Thickened Linseed Oil

Again, this oil speeds drying time of the oil paint. It improves flow and adds gloss but is paler in color and syrupy in consistency, probably not ideal for intricate detail. It improves durability of the paint film. It behaves similar to ‘linseed stand oil’ (see further down this article) but dries quicker and a little darker.

Drying Poppy Oil

A fast drying, pale oil from the poppy seed. This oil increases gloss and transparency. As it is non-yellowing, it can be used with pale colors. Poppy oil is often used as the carrier for pale colors such as titanium white as it is non-yellowing.

Art Mediums with Fast Drying Rates

The artist can purchase art mediums with a faster drying rate than the ‘drying oils’ just mentioned, in the form of alkyd mediums (in another article). Alkyd mediums or ‘liquins’ are oils treated with alcohol and an acid (hence, ‘alkyd’) which is rather like a resin. Alkyds will half the drying time of traditional oils, so an oil painting that normally dries in 6 – 12 days will become touch-dry in 3 – 6 days with the addition of an alkyd medium - much faster than with a drying oil.

Art Mediums with Slow Drying Rates

The following oil mediums will retard the drying rate of an oil painting, which will keep the paint workable for longer. This is ideal for blending and deliberating over an oil painting for a period of days. Again, these oils will increase transparency, gloss and flow to the paint.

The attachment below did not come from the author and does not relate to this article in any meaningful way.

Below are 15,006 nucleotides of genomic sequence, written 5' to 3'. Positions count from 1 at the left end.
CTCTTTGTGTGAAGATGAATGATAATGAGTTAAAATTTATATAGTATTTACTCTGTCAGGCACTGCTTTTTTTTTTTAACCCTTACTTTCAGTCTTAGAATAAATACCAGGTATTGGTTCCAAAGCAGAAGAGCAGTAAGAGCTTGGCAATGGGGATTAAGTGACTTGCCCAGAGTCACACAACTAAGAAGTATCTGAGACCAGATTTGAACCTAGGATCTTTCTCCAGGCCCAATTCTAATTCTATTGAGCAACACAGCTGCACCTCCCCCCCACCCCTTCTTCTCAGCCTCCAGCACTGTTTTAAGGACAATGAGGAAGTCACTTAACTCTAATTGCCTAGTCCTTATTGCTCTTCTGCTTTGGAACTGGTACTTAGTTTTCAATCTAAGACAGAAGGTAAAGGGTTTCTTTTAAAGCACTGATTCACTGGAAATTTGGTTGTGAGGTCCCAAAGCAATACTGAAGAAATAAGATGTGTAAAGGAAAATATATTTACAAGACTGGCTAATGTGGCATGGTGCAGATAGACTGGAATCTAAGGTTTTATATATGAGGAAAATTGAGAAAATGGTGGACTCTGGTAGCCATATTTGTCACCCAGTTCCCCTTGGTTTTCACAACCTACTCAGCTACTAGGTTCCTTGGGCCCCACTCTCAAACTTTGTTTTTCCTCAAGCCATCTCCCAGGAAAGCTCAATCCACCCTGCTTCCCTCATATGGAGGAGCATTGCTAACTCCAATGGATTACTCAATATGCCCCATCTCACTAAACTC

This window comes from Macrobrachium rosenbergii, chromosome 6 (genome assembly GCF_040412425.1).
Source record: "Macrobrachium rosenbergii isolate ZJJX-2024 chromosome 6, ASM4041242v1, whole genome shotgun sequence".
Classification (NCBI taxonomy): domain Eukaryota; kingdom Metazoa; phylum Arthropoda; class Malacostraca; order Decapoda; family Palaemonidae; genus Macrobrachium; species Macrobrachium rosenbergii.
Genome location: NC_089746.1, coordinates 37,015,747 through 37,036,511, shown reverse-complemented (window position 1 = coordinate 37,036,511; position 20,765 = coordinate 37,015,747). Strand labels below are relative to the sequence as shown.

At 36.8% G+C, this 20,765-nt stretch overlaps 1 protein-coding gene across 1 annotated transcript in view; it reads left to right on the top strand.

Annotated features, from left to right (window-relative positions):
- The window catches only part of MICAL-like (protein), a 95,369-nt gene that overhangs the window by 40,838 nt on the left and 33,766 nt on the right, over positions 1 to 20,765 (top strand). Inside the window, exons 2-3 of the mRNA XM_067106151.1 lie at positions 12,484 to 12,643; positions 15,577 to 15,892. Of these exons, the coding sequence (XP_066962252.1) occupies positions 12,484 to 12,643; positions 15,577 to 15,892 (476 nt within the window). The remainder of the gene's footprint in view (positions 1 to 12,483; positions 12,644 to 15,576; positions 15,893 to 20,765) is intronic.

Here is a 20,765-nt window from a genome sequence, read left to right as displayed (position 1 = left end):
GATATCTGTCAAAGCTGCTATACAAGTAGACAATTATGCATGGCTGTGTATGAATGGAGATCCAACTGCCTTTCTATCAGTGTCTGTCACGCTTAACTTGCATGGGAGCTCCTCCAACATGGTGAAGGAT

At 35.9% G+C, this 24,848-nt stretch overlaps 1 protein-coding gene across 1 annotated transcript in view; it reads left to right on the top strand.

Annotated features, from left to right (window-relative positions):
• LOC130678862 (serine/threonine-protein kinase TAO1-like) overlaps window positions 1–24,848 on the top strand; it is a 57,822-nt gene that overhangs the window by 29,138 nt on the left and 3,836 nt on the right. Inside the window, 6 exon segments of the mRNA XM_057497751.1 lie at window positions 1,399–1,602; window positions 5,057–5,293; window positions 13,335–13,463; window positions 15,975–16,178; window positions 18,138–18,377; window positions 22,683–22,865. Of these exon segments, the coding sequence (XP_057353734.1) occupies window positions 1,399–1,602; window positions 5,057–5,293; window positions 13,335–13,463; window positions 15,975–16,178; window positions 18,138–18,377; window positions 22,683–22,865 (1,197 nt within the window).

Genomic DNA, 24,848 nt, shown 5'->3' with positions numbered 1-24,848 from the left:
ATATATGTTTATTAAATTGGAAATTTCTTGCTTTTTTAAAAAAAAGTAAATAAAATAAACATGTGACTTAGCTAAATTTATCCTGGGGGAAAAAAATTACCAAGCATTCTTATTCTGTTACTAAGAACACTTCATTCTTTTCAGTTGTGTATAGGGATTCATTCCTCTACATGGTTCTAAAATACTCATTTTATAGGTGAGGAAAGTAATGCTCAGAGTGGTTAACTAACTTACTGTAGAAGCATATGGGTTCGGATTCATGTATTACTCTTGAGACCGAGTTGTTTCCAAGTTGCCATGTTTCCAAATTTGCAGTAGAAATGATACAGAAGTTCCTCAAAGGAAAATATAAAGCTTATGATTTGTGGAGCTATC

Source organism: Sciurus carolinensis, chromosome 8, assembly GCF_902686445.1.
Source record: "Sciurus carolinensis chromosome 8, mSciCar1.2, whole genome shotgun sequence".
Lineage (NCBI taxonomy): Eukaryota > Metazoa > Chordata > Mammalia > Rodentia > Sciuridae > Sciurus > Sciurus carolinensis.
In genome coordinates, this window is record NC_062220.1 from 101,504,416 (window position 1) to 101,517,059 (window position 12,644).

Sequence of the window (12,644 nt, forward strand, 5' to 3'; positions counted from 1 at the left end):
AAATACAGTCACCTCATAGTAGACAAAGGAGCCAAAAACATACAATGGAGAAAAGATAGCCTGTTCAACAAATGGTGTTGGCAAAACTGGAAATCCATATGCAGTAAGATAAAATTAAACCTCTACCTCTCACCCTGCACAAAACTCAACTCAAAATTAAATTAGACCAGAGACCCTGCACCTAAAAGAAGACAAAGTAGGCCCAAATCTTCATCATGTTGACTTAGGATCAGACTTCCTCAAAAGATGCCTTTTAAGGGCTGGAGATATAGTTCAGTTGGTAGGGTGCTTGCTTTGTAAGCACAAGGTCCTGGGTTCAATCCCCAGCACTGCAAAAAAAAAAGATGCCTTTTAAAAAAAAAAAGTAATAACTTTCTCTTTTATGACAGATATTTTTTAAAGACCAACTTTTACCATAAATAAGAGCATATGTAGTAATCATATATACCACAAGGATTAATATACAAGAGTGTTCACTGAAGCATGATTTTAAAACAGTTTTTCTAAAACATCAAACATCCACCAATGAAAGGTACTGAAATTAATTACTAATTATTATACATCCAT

Cold Pressed Linseed Oil

This oil is extracted from the linseed without the use of heat, making it higher quality. It retards the drying time of oil paint, but dries a little faster than refined linseed oil (extracted by the use of heat.) This paint increases flow and gloss. An ideal oil in which to grind pigments, it has a slightly yellowy appearance.

Refined Linseed Oil

This is the most popular oil medium that artists use. This oil dries more slowly than its cold pressed counterpart, as it has been extracted from the seed by the use of heat. It is paler in color due to being bleached and is lighter in texture, but still tends to yellow slightly with age. When added to the paint, it adds gloss, transparency and flow. But as it has low viscosity, it would be ideal for high detail.

Linseed Stand Oil

This is a pale, viscous oil that slows the drying time of oil and resists yellowing. It leaves a tough, smooth enamel finish and reduces brushmarks. But this oil would not be ideal for use with pale colors, as it dries slightly yellowish.

Safflower Oil

A slow drying, pale oil from the safflower seed. It increases gloss and transparency and resists yellowing. This oil is the carrier for white pigments such as titanium and flake white and is therefore ideal for pale colors in a painting.

Walnut Oil for Oil Painting

Less often used that linseed oil, walnut oil has similar properties to linseed oil in that it can be used to thin the paint, add translucency and gloss, but dries a little more slowly and is more resistant to yellowing. The oil paint manufacturers, M Graham use walnut oil to bind the pigments instead of linseed oil. This makes the paint more free-flowing and slower to dry, ideal for glazing and blending techniques.

Oil Spike of Lavender

Oil spike of lavender is an oily medium that has been distilled from the male lavender plant, but with a strong solvent for applying glazes with a runny consistency. This oil has a strong lavender smell that some might find too much, but its solvency power exceeds artist’s solvent. Use in moderation.